MicroRNA395 mediates regulation of sulfate accumulation and allocation in Arabidopsis thaliana.

Research paper by Gang G Liang, Fengxi F Yang, Diqiu D Yu

Indexed on: 09 Apr '10Published on: 09 Apr '10Published in: The Plant Journal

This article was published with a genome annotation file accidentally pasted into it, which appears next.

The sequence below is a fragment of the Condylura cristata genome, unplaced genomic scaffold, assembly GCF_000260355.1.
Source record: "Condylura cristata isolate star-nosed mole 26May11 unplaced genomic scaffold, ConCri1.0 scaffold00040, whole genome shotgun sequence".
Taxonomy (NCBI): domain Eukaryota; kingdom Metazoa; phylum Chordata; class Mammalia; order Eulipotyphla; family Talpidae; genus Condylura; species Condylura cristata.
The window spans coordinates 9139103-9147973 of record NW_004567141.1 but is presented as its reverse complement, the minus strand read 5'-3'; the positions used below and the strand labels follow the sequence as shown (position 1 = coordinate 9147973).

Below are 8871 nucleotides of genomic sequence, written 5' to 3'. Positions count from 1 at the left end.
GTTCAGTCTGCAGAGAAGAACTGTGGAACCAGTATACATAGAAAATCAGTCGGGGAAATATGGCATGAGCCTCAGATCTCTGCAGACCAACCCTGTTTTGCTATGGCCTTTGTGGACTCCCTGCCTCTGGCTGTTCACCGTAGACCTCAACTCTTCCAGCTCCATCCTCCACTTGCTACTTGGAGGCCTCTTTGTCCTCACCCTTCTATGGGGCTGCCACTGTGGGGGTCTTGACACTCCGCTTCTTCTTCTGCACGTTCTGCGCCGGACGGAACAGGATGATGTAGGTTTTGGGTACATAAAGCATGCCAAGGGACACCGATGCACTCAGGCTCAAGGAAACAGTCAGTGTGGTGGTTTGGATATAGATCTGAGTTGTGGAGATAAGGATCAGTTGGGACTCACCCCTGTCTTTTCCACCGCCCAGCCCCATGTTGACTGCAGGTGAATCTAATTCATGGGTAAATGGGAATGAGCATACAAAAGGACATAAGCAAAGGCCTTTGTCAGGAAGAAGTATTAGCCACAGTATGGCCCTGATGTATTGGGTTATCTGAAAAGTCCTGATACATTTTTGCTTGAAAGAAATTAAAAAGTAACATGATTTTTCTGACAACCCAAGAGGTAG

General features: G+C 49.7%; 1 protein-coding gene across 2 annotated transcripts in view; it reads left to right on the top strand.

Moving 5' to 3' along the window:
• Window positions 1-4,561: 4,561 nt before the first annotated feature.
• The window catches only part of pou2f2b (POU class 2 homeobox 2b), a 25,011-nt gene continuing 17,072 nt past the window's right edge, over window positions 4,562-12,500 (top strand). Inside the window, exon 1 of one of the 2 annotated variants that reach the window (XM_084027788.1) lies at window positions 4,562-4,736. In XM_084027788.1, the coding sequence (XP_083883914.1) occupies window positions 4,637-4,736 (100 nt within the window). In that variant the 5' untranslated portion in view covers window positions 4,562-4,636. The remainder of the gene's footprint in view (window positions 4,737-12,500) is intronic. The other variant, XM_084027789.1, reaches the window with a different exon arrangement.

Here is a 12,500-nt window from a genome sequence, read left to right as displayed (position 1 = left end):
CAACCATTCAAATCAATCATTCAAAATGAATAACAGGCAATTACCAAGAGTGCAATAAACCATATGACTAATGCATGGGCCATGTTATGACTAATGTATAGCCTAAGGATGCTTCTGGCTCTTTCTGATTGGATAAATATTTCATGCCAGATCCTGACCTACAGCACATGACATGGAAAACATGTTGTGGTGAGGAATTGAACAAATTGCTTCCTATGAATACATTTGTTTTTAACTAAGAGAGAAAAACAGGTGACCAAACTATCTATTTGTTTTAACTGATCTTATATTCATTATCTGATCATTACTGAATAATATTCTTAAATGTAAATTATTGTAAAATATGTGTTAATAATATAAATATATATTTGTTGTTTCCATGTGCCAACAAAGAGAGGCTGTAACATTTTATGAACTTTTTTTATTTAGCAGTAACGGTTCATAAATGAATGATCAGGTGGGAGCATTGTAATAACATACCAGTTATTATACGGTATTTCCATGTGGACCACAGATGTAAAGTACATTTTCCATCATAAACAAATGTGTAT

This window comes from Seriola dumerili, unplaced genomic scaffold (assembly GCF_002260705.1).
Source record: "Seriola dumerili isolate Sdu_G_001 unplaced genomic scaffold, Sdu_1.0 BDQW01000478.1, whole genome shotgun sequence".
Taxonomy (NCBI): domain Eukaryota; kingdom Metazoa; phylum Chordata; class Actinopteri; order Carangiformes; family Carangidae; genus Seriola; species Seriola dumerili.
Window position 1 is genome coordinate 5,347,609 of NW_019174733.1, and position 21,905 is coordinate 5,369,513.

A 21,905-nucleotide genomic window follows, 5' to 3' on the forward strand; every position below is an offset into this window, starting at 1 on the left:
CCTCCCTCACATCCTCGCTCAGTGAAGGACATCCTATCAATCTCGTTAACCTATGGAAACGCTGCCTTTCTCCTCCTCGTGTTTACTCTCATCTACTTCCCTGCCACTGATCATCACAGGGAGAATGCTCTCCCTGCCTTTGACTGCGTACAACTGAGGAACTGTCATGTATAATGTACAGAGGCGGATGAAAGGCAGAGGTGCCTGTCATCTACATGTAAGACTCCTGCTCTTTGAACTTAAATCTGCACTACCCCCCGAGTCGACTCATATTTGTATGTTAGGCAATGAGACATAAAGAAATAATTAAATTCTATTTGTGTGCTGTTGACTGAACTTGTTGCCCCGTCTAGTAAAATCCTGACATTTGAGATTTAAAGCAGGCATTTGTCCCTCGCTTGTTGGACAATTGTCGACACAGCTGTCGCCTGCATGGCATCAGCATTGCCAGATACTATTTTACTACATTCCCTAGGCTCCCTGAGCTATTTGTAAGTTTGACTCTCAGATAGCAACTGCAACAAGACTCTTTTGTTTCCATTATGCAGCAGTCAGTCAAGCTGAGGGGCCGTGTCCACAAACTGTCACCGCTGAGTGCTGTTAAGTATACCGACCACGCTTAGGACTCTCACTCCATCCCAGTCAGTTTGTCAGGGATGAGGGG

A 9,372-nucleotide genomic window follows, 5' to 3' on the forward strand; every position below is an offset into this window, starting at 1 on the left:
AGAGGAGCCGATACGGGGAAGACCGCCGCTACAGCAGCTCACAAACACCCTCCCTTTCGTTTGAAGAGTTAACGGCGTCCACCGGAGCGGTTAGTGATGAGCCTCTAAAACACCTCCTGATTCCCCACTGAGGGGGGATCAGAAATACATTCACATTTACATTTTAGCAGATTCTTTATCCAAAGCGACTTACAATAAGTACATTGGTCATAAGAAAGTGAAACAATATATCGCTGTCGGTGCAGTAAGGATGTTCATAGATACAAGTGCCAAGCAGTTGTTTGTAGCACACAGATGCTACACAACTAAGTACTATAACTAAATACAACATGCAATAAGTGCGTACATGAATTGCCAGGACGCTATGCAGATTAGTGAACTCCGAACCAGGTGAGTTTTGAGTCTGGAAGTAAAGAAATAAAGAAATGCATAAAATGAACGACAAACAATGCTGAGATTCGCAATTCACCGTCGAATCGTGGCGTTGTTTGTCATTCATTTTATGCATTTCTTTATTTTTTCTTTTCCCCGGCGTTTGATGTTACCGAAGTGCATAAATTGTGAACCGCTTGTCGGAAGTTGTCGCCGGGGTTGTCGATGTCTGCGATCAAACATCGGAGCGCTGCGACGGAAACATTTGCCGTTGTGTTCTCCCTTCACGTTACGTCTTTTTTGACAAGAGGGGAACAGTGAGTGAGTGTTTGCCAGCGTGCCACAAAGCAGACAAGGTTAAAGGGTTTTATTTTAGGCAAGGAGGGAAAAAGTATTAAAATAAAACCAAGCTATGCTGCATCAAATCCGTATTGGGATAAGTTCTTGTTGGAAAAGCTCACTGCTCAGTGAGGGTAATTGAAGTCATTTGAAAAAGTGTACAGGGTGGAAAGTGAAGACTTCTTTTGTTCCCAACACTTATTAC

Sulfur is a macronutrient that is necessary for plant growth and development. Sulfate, a major source of sulfur, is taken up by plant roots and transported into various tissues for assimilation. During sulfate limitation, expression of miR395 is significantly up-regulated. miR395 targets two families of genes, ATP sulfurylases (encoded by APS genes) and sulfate transporter 2;1 (SULTR2;1, also called AST68), both of which are involved in the sulfate metabolism pathway. Their transcripts are suppressed strongly in miR395-over-expressing transgenic Arabidopsis, which over-accumulates sulfate in the shoot but not in the root. APS1 knockdown mutants accumulate twice as much sulfate as the wild-type. By constructing APS4-RNAi transgenic plants, we found that silencing the APS4 gene also results in over-accumulation of sulfate. Even though miR395-over-expressing transgenic plants over-accumulate sulfate in the shoot, they display sulfur deficiency symptoms. Additionally, the distribution of sulfate from older to younger leaves is impaired in miR395-over-expressing plants, similar to a SULTR2;1 loss-of-function mutant. The aps1-1 sultr2;1 APS4-RNAi triply repressed mutants phenocopied miR395-over-expressing plants. Our research showed that miR395 is involved in the regulation of sulfate accumulation and allocation by targeting APS genes and SULTR2;1, respectively.